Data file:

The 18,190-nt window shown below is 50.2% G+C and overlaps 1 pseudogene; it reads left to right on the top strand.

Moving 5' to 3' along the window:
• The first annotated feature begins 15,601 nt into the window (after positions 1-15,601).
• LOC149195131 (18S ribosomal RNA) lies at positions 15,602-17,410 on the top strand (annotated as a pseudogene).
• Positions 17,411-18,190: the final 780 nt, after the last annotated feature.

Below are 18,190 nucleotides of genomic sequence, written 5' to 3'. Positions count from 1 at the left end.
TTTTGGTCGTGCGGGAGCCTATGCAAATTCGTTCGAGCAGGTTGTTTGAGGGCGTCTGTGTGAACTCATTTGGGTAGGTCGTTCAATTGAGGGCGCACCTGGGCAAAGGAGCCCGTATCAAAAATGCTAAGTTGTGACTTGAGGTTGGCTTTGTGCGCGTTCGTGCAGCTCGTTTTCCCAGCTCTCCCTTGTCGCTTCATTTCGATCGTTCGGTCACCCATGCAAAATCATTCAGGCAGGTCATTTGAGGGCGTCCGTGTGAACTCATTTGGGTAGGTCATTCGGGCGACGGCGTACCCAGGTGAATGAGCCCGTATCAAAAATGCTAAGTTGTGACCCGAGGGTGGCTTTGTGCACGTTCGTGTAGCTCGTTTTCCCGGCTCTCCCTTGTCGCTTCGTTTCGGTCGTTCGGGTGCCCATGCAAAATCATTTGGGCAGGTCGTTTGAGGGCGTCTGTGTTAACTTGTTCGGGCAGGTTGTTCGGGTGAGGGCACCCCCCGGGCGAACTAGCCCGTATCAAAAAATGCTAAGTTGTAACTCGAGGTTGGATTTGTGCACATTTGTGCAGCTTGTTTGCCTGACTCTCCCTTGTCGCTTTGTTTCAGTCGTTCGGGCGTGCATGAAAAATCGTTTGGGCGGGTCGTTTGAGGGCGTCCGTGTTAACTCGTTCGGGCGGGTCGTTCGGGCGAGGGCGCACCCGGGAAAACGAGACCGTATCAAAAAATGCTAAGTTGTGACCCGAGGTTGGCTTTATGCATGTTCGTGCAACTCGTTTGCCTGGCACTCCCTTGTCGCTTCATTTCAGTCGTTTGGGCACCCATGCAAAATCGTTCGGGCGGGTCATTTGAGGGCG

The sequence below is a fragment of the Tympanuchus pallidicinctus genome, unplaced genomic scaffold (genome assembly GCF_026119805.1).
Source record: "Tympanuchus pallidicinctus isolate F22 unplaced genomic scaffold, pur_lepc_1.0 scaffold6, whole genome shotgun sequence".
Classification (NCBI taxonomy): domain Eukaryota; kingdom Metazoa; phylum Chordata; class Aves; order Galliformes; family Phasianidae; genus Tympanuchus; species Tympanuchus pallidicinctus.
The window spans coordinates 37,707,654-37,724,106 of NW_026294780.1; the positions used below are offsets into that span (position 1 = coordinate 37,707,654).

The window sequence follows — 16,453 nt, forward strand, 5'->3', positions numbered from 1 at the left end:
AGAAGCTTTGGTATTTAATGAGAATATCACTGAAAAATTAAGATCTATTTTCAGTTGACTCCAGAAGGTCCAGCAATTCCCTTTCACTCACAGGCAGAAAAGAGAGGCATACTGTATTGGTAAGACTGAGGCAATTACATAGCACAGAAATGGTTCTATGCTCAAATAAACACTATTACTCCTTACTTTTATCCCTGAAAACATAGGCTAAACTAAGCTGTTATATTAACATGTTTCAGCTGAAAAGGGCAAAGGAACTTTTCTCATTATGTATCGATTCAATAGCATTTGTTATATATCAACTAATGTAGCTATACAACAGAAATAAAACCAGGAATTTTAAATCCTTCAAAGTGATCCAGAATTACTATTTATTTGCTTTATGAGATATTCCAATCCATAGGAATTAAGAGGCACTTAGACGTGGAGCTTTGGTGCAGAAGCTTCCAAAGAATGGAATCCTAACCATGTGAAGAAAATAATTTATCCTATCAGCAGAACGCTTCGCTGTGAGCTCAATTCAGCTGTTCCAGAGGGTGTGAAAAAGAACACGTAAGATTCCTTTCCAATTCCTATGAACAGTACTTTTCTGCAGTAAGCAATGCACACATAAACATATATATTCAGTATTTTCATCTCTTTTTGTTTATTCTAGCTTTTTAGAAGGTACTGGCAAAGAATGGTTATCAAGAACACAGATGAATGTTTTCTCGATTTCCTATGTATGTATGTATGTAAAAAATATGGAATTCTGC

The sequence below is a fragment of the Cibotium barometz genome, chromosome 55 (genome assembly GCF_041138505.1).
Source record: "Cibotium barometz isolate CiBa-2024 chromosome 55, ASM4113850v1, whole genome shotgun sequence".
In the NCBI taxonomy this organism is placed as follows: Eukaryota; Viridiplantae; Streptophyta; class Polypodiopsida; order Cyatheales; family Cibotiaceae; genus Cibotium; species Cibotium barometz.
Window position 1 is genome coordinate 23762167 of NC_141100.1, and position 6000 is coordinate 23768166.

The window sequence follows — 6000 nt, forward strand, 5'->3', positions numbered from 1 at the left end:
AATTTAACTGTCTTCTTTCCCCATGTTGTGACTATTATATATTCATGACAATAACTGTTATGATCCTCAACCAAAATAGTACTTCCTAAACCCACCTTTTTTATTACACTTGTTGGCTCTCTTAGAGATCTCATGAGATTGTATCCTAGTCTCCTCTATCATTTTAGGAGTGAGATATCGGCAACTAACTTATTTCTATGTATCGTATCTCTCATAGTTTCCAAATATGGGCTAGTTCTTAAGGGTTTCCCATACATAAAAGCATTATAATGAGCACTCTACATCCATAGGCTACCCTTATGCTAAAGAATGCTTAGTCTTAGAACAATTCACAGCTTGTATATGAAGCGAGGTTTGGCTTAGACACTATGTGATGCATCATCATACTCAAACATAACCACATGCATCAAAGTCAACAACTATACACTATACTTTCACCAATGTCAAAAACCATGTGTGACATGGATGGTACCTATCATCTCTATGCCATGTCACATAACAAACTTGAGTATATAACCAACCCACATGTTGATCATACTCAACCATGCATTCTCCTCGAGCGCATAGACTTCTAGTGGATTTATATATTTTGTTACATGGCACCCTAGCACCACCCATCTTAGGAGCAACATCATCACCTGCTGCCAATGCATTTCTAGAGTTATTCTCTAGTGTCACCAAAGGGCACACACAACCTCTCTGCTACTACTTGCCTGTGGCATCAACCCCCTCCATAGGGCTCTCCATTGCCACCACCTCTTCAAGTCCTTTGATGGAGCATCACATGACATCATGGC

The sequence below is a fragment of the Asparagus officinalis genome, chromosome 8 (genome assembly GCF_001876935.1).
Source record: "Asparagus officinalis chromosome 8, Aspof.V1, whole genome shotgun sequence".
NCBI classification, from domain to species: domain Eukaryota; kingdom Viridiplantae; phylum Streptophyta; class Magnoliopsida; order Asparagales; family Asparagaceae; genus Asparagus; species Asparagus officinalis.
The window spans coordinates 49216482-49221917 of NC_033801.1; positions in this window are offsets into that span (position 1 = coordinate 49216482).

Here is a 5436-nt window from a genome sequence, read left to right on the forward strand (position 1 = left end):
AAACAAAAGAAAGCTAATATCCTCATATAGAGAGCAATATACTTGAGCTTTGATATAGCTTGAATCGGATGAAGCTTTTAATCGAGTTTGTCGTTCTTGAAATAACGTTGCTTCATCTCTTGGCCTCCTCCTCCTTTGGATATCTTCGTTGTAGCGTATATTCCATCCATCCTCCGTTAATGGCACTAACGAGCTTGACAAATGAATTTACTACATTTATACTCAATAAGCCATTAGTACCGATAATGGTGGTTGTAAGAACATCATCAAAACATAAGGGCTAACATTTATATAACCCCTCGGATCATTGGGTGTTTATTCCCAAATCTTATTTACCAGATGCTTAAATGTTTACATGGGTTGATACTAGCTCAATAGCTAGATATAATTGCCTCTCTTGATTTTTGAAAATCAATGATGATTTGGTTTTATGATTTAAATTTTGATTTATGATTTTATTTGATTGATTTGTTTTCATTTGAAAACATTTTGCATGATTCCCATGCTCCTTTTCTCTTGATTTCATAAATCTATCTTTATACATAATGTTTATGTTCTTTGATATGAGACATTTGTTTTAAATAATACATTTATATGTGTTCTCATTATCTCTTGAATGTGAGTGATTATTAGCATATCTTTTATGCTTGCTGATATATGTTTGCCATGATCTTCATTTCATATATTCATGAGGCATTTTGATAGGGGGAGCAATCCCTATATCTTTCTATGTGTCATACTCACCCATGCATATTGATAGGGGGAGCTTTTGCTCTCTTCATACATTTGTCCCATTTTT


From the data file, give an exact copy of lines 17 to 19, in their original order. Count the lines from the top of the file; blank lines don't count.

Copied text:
Window position 1 is genome coordinate 23762167 of NC_141100.1, and position 6000 is coordinate 23768166.

The window sequence follows — 6000 nt, forward strand, 5'->3', positions numbered from 1 at the left end:
AATTTAACTGTCTTCTTTCCCCATGTTGTGACTATTATATATTCATGACAATAACTGTTATGATCCTCAACCAAAATAGTACTTCCTAAACCCACCTTTTTTATTACACTTGTTGGCTCTCTTAGAGATCTCATGAGATTGTATCCTAGTCTCCTCTATCATTTTAGGAGTGAGATATCGGCAACTAACTTATTTCTATGTATCGTATCTCTCATAGTTTCCAAATATGGGCTAGTTCTTAAGGGTTTCCCATACATAAAAGCATTATAATGAGCACTCTACATCCATAGGCTACCCTTATGCTAAAGAATGCTTAGTCTTAGAACAATTCACAGCTTGTATATGAAGCGAGGTTTGGCTTAGACACTATGTGATGCATCATCATACTCAAACATAACCACATGCATCAAAGTCAACAACTATACACTATACTTTCACCAATGTCAAAAACCATGTGTGACATGGATGGTACCTATCATCTCTATGCCATGTCACATAACAAACTTGAGTATATAACCAACCCACATGTTGATCATACTCAACCATGCATTCTCCTCGAGCGCATAGACTTCTAGTGGATTTATATATTTTGTTACATGGCACCCTAGCACCACCCATCTTAGGAGCAACATCATCACCTGCTGCCAATGCATTTCTAGAGTTATTCTCTAGTGTCACCAAAGGGCACACACAACCTCTCTGCTACTACTTGCCTGTGGCATCAACCCCCTCCATAGGGCTCTCCATTGCCACCACCTCTTCAAGTCCTTTGATGGAGCATCACATGACATCATGGC